Wilkinson, David A. Glass and Effects by Fire. Paper presented at "Fire
Down Under" Conference (Auckland, New Zealand: 12 May 1993).
Abstract: The melting point of glass is between 800 degrees Celsius
and 950 degrees Celsius and its tensile strength resides almost entirely
on its outer skin. Glass does not have a fixed melting point; it grows soft
and increasingly liquid as temperatures rise. Sudden rises in temperature
can engender different effects than gradual increases.
Types of fracture:
thermal: unequal expansion of glass casued by rapid rise in temperature
leades to cracking. Thermal cracks do not have obvious "rib markings"
of impact cracks. Slow to medium temperature rise can cause a gentle, curved
appearance. In a rapid temperature rise, fracture surface will be less smooth
with some rib marks.
explosion fracture: demarked by "square" ends
impact fracture: creates a "cobweb" or "stone in the pond"
pattern with radial or concentric cracks and usually shards. Rib marks can
be seen near the point of impact. Secondary breaks can result if glass falls.
hihg-velocity impact: projectiles will often pass through glass so quickly
that radial cracks to do not result; instead a ìhaleî (hole
with chipping and sharp, small shards on the exit side) is formed with a
larger hole on the exit side of the glass.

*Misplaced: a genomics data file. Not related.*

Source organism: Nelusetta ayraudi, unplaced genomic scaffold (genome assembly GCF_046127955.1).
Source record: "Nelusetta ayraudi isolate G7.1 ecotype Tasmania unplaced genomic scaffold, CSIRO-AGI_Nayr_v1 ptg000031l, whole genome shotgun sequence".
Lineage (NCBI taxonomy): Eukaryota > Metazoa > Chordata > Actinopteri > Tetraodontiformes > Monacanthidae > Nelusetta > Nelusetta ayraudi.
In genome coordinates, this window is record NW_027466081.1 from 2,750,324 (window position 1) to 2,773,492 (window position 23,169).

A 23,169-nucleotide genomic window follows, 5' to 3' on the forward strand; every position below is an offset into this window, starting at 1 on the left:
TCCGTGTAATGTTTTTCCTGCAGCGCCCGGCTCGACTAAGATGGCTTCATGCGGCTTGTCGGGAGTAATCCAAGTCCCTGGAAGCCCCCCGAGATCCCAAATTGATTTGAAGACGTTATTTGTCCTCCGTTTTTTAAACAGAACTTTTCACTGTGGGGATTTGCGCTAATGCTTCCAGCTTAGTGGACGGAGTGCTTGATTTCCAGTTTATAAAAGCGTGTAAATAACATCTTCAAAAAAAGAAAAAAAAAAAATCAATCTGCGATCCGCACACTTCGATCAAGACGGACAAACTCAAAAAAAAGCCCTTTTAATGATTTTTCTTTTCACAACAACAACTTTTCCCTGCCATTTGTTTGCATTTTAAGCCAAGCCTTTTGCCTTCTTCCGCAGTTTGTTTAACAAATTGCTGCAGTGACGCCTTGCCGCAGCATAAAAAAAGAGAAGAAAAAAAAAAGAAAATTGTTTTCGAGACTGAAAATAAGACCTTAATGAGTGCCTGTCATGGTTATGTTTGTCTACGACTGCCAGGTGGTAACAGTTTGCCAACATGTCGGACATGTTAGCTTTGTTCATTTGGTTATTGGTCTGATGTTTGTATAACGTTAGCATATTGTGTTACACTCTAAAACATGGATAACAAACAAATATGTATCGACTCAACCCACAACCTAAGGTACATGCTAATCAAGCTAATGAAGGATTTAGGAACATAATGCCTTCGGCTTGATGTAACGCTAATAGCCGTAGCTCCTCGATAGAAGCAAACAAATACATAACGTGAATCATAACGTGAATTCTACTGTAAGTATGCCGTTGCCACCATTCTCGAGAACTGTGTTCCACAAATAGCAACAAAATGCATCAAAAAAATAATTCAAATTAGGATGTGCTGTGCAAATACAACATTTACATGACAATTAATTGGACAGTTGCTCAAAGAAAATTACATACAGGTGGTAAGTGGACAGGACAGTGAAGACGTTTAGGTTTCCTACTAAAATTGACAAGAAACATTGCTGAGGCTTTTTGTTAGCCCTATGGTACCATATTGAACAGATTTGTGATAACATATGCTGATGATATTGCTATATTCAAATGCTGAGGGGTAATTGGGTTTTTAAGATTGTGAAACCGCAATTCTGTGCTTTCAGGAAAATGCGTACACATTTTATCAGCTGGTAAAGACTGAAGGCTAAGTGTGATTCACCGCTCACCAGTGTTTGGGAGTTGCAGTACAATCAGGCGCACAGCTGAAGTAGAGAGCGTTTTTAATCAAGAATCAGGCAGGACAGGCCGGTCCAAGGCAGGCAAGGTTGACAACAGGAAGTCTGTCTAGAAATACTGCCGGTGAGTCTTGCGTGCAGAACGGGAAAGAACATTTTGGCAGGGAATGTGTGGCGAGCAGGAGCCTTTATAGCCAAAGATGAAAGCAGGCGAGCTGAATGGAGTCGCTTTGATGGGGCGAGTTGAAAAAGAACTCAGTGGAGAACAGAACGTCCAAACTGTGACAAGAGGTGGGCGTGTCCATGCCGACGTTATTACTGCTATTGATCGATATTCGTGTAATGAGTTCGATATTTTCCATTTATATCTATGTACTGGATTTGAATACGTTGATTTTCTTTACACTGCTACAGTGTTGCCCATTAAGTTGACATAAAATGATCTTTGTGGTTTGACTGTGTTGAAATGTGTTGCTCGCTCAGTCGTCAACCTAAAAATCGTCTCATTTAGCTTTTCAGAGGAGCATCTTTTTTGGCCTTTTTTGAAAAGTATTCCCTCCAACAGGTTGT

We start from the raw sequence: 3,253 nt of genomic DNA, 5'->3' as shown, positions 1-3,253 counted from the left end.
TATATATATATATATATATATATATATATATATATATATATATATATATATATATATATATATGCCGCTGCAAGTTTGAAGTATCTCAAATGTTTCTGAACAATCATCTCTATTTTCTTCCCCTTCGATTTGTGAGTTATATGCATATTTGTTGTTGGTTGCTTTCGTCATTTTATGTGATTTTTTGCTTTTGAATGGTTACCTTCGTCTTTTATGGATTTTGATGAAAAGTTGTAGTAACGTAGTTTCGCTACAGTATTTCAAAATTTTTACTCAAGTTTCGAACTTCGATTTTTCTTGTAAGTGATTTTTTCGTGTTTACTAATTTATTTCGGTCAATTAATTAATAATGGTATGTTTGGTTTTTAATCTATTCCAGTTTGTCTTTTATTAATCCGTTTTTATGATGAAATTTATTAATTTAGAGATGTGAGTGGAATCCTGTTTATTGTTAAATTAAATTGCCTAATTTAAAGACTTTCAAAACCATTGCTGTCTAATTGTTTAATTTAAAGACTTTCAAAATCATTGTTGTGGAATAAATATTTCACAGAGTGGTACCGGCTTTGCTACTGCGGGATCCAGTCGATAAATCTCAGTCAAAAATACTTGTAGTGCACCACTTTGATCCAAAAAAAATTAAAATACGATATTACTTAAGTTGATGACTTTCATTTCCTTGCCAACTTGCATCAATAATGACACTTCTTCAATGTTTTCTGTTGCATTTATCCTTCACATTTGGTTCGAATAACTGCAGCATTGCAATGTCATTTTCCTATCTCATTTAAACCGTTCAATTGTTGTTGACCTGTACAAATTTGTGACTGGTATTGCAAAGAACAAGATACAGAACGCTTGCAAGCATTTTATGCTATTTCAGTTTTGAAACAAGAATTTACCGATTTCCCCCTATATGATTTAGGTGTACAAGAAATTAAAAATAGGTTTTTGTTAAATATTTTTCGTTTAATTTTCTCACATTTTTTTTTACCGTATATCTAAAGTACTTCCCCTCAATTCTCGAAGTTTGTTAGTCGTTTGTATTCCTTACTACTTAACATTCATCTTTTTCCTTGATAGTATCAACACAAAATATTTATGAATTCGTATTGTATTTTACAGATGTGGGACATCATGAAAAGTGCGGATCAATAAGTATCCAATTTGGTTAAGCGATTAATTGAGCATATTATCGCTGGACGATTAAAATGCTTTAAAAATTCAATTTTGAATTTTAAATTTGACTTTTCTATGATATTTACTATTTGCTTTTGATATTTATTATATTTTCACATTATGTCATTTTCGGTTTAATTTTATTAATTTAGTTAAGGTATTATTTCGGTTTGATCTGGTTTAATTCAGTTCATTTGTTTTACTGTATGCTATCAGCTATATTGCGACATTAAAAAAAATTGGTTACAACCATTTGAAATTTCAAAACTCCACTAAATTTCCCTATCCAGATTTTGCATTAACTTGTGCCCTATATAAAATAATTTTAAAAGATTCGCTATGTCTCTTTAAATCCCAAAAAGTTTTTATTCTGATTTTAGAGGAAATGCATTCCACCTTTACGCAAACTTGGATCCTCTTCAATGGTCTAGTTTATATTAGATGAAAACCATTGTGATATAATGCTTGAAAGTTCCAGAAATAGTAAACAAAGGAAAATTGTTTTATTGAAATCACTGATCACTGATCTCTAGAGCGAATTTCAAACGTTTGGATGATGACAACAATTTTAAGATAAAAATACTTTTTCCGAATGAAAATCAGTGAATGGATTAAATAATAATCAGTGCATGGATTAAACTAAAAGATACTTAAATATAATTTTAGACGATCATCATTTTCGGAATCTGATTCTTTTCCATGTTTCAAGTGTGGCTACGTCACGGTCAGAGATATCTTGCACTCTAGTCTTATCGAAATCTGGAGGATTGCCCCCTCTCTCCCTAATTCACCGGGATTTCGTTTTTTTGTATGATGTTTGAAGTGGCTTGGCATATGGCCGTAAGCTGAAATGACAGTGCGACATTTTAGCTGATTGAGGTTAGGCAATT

toughened glass has been contracted under compression. When this glass
fracures, it commonly does so in "cubes." Hazy rib marks can be
formed by projectiles as the softer center core of the glass absorbs shock.
Laminated glazing in glass causes two differences: it takes longer to
create thermal fractures; total collapse seldom occurs.
Large, flowing curves can indicate a slower burning fire. The gradual
heating of glass as the fire smolders minimizes the shock and creates "wave"
stresses. Edges of glass will be smooth and rounded, with the most rounded
commonly found the towards the heat. Heavy smoke stains, usually matte,
are also common.
Close formed curves following the line of the frame can indicate a fast
burning fire. The sudden heating and rapid pressurization causes sever stress
on the glass. Fractures occur quickly and are small and sharp. Edges of
fractures will be sharp on the side closest to heat. Faint rib markings
may appear. Smoke staining may be less and color may be baked on and shiny.
A mixture of fracture types may be found due to variations in heating.
"Spalling" or "fire crazing" of glass (small, close
cracks) is created by rapid cooling, usually from the application of water.
Crazing is not to be confused with fractures from a rapid growth fire.
Glass condition and position can give indications to the behavior and
type of fire. Glass position should be noted during examination. If explosion
occured first, glass will be found a distance from the building and will
not be stained. If the explosion occurred after fire development, some staining
may be present. The inner side of glass should be more stained. Glass inside
does not necessarily mean forced entry. When a window breaks out, 30-40%
of it can be sucked back inside the structure due to depressurization.